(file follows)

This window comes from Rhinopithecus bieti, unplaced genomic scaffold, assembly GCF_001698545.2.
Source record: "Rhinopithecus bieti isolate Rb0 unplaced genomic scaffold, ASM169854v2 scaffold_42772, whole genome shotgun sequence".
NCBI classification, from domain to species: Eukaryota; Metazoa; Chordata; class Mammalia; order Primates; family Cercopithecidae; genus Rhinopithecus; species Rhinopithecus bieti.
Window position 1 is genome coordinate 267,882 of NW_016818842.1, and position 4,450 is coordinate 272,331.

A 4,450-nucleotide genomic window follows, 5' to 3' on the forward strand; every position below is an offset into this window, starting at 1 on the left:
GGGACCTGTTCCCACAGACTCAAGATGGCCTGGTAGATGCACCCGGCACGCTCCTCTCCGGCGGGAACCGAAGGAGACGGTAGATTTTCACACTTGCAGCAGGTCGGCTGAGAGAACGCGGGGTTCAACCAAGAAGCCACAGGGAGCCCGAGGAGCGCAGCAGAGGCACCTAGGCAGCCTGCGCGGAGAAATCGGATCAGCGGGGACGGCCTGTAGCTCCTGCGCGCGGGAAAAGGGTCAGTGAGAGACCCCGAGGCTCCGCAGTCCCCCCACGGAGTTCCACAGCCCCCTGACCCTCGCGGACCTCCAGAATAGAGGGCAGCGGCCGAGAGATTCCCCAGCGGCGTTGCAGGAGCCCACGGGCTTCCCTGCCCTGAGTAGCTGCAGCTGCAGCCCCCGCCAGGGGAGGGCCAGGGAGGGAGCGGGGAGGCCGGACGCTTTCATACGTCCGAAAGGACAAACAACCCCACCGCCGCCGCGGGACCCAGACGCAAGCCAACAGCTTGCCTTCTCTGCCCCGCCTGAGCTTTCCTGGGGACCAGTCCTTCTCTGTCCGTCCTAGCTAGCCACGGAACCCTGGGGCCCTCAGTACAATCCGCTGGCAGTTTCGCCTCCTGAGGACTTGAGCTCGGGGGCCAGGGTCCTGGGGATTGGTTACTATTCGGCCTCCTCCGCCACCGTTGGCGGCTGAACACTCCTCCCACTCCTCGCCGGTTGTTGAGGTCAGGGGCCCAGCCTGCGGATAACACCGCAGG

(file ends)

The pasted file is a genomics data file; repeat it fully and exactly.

This window comes from Rhinopithecus bieti, unplaced genomic scaffold, assembly GCF_001698545.2.
Source record: "Rhinopithecus bieti isolate Rb0 unplaced genomic scaffold, ASM169854v2 scaffold_42772, whole genome shotgun sequence".
NCBI classification, from domain to species: Eukaryota; Metazoa; Chordata; class Mammalia; order Primates; family Cercopithecidae; genus Rhinopithecus; species Rhinopithecus bieti.
Window position 1 is genome coordinate 267,882 of NW_016818842.1, and position 4,450 is coordinate 272,331.

A 4,450-nucleotide genomic window follows, 5' to 3' on the forward strand; every position below is an offset into this window, starting at 1 on the left:
GGGACCTGTTCCCACAGACTCAAGATGGCCTGGTAGATGCACCCGGCACGCTCCTCTCCGGCGGGAACCGAAGGAGACGGTAGATTTTCACACTTGCAGCAGGTCGGCTGAGAGAACGCGGGGTTCAACCAAGAAGCCACAGGGAGCCCGAGGAGCGCAGCAGAGGCACCTAGGCAGCCTGCGCGGAGAAATCGGATCAGCGGGGACGGCCTGTAGCTCCTGCGCGCGGGAAAAGGGTCAGTGAGAGACCCCGAGGCTCCGCAGTCCCCCCACGGAGTTCCACAGCCCCCTGACCCTCGCGGACCTCCAGAATAGAGGGCAGCGGCCGAGAGATTCCCCAGCGGCGTTGCAGGAGCCCACGGGCTTCCCTGCCCTGAGTAGCTGCAGCTGCAGCCCCCGCCAGGGGAGGGCCAGGGAGGGAGCGGGGAGGCCGGACGCTTTCATACGTCCGAAAGGACAAACAACCCCACCGCCGCCGCGGGACCCAGACGCAAGCCAACAGCTTGCCTTCTCTGCCCCGCCTGAGCTTTCCTGGGGACCAGTCCTTCTCTGTCCGTCCTAGCTAGCCACGGAACCCTGGGGCCCTCAGTACAATCCGCTGGCAGTTTCGCCTCCTGAGGACTTGAGCTCGGGGGCCAGGGTCCTGGGGATTGGTTACTATTCGGCCTCCTCCGCCACCGTTGGCGGCTGAACACTCCTCCCACTCCTCGCCGGTTGTTGAGGTCAGGGGCCCAGCCTGCGGATAACACCGCAGG